Sad loss of a East End Jellied Eels outlet (author's copyright)
photo of sold sign on Pie and Mashshop F Cooke in Broadway market
Sad loss of a East End Jellied Eels outlet (author’s copyright)

28th November – Time to Wed before Advent

Traditionally, you could not marry after Advent and before 12th Night. So now might be the last chance to marry before that bump gets too big!

19th Century Illustration (Author’s Copyright)

Wedding dresses were traditionally whatever really pretty dress you had. White only became de rigueur once Queen Victoria worn one, and the costs of material reduced because of mass production.

29th November To make a Dish of Snow

Thanks to Zdenek Machacek -unsplash

Snow is increasingly possible, and if you are keen to see some – try this medieval recipe:

To make a dish of Snowe / Take a potte of sweete thicke creme and the white of eight egges and beate them altogether with a spoone then putte them into your creame with a dish full of Rose Water and a dishfull of Sugar withall then take a sticke and make it cleane and then cutt it in the ende fowre square and therewith beate all the aforesayd thinges together and ever as it ariseth take it of and putte it into a Cullander thys done take a platter and set an aple in the middest of it and sticke a thicke bush of Rosemarye in the apple then cast your snowe upon the rosemarye and fill your platter therewith and if you have wafers cast some withall and thus serve them forth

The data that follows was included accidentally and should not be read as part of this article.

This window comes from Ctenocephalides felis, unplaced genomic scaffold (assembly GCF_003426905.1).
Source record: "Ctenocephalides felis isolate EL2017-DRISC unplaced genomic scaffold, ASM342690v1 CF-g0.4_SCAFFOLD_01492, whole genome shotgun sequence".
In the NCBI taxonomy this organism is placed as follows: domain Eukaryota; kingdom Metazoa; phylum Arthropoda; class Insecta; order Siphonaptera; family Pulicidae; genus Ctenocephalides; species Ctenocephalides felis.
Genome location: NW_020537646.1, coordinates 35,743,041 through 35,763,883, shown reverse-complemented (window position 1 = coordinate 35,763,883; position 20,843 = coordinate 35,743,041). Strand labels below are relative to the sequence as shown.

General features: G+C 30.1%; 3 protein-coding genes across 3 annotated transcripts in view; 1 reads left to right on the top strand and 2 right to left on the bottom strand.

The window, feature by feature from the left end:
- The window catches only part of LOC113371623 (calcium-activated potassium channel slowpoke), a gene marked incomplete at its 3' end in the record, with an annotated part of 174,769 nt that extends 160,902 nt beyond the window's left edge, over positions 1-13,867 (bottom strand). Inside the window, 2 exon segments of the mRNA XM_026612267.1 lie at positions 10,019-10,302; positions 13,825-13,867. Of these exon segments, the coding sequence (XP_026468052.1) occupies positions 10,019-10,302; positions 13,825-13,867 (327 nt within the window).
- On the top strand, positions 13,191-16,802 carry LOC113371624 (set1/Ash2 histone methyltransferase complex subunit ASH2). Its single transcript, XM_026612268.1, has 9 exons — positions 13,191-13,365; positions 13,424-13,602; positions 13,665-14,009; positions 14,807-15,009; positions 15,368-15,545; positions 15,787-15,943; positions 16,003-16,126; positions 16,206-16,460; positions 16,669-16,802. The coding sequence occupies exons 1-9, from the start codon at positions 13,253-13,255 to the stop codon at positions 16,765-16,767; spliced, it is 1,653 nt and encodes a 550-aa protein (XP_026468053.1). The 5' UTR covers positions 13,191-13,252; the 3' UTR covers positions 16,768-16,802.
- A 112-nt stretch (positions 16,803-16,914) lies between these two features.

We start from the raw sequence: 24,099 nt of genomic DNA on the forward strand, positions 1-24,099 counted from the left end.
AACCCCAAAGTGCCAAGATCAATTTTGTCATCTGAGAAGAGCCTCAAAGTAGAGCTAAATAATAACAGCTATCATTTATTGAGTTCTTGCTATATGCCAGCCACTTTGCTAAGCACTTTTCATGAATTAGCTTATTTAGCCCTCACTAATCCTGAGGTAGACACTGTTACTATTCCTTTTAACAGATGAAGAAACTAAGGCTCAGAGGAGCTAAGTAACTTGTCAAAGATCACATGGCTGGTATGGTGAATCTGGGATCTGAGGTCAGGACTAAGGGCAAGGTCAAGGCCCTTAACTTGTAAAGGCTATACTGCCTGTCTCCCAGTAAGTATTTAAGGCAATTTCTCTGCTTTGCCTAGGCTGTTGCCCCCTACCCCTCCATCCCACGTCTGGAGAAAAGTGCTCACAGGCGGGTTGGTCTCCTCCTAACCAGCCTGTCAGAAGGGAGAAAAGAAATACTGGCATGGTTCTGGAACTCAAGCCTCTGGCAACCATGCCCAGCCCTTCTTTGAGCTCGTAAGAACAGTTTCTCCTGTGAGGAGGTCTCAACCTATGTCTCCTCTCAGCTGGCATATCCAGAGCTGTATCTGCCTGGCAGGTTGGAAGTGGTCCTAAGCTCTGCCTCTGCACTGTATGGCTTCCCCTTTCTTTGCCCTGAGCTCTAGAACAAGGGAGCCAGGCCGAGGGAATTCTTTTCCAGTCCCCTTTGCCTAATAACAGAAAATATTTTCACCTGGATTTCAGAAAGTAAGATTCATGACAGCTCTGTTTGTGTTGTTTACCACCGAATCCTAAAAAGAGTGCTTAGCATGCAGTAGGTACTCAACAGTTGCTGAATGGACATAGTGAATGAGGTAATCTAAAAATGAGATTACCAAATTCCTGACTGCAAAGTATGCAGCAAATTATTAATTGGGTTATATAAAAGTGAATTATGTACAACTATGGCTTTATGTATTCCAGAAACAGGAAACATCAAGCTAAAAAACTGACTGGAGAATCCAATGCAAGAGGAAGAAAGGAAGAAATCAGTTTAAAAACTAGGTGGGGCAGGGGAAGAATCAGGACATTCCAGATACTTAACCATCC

From Medieval Manuscripts Blog. https://blogs.bl.uk/digitisedmanuscripts/medieval-history/page/2/

30th November St Andrew’s Day

One of the first Apostles. It seems all Christian martyrs have to be killed in a different grizzly way and Andrew was martyred on a X-shaped cross. As he was formerly a simple fisherman so patron of fishermen.

Celebrate with a Haggis and a Whisky!

In Kent and Sussex Andrewtide gave the right to hunt squirrels, and in Hasted’s History of Kent (1782) it allowed the ‘lower kind’ to form a lawless rabble hunting any manner of hares, partridges and pheasants.

The sort of squirrel that might deserve hunting? Cheeky devil.

RING IN THE EQUINOX VIRTUAL WALK

This walk has finished but will be repeated next year.

Listen to Podcast


Tuesday 21st September 2021 7.30pm

Druids on Tower Hill for the Equinox
Druids on Tower Hill for the Equinox


On this walk we look at London at the Equinox, its calendars, folklore and events associated with the beginning of Autumn


The Ancient Britons divided up the year according to the major movements of the Sun and the Moon. On this tour we look at the Equinox and the various calendars associated with the end of Summer and the beginning of Autumn, from the prehistoric period to the present.